Rule #2: These pieces of fast fiction were generated from a prompt chosen at random, and that prompt will appear clearly labelled before the fiction and then clearly labelled again where it appears in the prose.

Rule #3: WordPress allows me a ‘click here to read the rest of the story’ break, and that will be used before the fast fiction begins in earnest so people browsing through this blog are not overwhelmed.

Rule #4: The prose of the fast fiction shall be transcribed from my handwriting accurately: Line breaks, grammar, punctuation, spelling, what-have-you. The point of showing a 10- or 15-minute first draft is saying what you tried to do in that time, so what does editing really get me? It’s more impressive showing how few mistakes I made and what I managed to do in the time allotted rather than correcting my errors or improving my first efforts for the sake of appearances. The very rare changes I really do deem necessary shall be noted with an asterisk and an apologetic explanation at the end.

Rule #5: After the fast fiction I will include a few sentences about my first thoughts of the prompt, what I was trying to do, what I am happy with, what I am unhappy with, and some other general thoughts. These entries are less about the actual prose and more about the exercise as a whole. Post-gaming that exercise will be a big part of the end result.

Rule #6: I have all my blog posts set up to automatically go out through Twitter. If I’m going to queue up twenty or so of them into the distant future, I will schedule them to go out at 3 am. I would not want to find myself in the midst of a happy moment or a sad moment tweeting some piece of irrelevant and therefore inappropriate short prose. Hopefully a 3 am posting time will keep me clear of that concern. I also reserve the right to reschedule these posts based on other things that should take priority on this blog.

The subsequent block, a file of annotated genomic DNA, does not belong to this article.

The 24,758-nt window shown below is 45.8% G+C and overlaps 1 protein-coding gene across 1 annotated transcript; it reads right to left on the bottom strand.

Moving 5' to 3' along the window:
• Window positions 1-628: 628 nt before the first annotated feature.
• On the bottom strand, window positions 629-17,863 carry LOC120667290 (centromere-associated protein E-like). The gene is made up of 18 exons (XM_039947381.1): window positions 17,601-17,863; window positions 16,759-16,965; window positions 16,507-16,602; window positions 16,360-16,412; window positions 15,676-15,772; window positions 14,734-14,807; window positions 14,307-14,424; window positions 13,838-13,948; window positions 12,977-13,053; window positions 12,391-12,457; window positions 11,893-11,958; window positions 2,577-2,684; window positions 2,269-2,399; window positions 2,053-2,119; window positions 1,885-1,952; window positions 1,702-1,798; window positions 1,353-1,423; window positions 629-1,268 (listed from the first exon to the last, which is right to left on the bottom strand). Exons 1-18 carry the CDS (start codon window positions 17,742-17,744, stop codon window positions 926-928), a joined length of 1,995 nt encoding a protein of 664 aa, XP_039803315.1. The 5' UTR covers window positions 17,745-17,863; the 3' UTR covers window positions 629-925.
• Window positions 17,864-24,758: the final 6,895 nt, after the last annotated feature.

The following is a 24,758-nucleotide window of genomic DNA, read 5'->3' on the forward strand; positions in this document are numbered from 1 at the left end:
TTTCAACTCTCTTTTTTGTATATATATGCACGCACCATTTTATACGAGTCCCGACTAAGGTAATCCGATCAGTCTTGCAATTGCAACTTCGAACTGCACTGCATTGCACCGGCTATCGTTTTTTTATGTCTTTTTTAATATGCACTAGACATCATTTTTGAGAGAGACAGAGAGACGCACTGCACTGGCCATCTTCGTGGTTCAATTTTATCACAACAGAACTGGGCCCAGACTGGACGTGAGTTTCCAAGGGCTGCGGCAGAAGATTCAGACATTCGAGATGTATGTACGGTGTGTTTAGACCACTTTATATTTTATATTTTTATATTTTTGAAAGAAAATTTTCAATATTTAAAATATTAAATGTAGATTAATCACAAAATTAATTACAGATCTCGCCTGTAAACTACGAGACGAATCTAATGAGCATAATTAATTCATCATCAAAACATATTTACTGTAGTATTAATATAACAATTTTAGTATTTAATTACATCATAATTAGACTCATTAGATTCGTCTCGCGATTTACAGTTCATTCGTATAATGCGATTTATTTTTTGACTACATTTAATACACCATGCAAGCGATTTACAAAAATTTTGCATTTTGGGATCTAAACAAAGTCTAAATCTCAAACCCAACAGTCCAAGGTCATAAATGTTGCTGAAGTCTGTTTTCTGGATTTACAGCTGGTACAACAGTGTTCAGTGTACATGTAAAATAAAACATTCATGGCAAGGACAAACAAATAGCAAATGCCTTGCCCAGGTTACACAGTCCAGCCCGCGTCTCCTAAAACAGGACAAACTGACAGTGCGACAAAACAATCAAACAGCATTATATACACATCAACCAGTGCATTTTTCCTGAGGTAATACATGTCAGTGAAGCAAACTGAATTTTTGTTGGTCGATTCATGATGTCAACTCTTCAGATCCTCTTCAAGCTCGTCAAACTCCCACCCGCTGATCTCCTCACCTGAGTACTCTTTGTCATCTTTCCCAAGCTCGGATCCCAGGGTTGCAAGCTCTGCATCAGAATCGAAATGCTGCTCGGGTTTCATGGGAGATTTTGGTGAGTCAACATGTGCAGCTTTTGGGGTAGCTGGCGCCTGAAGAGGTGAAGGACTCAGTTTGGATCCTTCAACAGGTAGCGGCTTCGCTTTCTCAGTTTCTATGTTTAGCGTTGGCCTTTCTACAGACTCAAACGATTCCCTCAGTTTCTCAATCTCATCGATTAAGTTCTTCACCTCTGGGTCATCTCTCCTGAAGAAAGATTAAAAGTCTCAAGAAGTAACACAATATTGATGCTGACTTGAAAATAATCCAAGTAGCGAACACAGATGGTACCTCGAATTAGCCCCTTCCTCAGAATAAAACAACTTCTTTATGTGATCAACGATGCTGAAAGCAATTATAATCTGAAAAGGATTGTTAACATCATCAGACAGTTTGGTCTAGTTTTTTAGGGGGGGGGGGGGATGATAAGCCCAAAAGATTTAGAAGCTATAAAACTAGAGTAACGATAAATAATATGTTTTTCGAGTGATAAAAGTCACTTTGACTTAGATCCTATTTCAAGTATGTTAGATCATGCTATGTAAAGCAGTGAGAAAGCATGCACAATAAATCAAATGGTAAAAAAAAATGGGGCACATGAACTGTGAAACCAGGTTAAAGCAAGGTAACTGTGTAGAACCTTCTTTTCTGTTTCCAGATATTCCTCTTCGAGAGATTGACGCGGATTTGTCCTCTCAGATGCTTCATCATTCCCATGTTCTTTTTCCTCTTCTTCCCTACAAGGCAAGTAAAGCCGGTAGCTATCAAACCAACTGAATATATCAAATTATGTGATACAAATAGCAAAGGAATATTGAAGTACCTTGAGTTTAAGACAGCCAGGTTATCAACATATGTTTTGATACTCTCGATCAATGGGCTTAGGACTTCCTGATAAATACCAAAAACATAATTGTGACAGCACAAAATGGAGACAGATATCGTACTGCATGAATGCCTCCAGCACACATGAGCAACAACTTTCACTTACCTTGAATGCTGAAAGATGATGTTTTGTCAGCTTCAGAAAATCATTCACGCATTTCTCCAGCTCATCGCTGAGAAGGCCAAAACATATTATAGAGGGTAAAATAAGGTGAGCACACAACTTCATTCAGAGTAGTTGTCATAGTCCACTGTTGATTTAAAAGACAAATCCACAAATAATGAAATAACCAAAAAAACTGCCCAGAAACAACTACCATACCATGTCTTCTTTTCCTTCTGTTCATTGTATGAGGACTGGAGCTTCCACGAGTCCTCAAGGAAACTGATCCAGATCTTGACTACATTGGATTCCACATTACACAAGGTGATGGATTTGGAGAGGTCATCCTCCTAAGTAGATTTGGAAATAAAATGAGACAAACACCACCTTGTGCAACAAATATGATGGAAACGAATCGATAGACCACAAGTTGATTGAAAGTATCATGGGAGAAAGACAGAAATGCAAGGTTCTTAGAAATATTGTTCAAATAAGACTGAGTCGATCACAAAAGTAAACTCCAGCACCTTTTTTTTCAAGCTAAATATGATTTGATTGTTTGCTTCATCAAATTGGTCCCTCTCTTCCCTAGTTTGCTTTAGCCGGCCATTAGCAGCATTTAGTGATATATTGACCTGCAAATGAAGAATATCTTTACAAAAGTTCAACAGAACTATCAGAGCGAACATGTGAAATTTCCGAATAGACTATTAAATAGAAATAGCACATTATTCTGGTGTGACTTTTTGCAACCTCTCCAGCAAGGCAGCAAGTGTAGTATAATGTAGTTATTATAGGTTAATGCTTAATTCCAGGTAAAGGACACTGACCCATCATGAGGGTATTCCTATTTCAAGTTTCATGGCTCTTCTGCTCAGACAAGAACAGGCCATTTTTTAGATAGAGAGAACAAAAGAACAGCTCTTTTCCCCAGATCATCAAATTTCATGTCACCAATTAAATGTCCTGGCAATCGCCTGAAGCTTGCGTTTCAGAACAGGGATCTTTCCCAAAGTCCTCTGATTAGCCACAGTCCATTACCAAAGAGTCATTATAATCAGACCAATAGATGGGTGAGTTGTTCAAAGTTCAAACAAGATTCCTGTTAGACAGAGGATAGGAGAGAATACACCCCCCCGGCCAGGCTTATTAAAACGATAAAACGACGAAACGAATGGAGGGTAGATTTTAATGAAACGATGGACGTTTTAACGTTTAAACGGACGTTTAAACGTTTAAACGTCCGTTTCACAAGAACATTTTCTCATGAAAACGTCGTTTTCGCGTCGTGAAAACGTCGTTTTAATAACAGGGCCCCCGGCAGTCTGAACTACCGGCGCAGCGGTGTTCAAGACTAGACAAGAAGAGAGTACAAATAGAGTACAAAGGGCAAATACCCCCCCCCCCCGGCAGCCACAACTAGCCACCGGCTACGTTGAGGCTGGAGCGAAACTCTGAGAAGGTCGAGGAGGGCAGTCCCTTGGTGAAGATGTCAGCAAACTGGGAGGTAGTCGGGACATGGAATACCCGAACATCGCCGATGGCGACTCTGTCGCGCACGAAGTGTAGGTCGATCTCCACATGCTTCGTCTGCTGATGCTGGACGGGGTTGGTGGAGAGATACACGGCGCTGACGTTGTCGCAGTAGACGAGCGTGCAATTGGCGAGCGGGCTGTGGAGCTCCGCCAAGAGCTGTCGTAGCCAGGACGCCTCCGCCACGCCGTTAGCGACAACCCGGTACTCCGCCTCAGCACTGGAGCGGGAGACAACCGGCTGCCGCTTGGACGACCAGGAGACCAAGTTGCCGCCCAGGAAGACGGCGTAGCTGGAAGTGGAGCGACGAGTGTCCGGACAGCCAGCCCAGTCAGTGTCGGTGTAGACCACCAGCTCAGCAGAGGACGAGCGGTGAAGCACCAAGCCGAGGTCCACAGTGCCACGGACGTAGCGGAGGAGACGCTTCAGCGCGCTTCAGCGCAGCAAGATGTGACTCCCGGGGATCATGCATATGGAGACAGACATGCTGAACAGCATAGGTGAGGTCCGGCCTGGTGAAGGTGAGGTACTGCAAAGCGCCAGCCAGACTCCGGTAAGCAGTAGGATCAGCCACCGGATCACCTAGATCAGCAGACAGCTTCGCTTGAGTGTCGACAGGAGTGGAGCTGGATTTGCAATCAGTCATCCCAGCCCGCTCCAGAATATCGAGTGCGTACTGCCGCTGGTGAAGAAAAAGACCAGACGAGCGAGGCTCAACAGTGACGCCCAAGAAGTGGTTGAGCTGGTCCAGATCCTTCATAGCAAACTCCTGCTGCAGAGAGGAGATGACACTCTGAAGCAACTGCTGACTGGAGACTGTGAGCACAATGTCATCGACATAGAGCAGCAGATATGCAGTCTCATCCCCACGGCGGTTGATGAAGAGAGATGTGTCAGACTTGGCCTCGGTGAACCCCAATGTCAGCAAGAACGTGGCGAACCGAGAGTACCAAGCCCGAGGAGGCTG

And that’s it. Let’s begin! For the first one I’m going to wave Rule #6. I know when this is going out. I will also confess I am rather happy with this one. I am picking and choosing the order I post these writing exercises, so I will start off with one of my best feet forward. Here we go!

The Conductor’s Daughter


Even when we drew close, he remained utterly absorbed in his work.

My father was a composer. That was a delight to me as a little girl: He towered over me in a tux with a white bowtie, and he commanded the music with a wave of his hand and a flourish of his fingers as I sat in the front row in my best party dress. I remember my legs were so short that my patent leather shoes swung through the air in time to the strings rather than touch the floor.

And then I grew older.

And he grew older.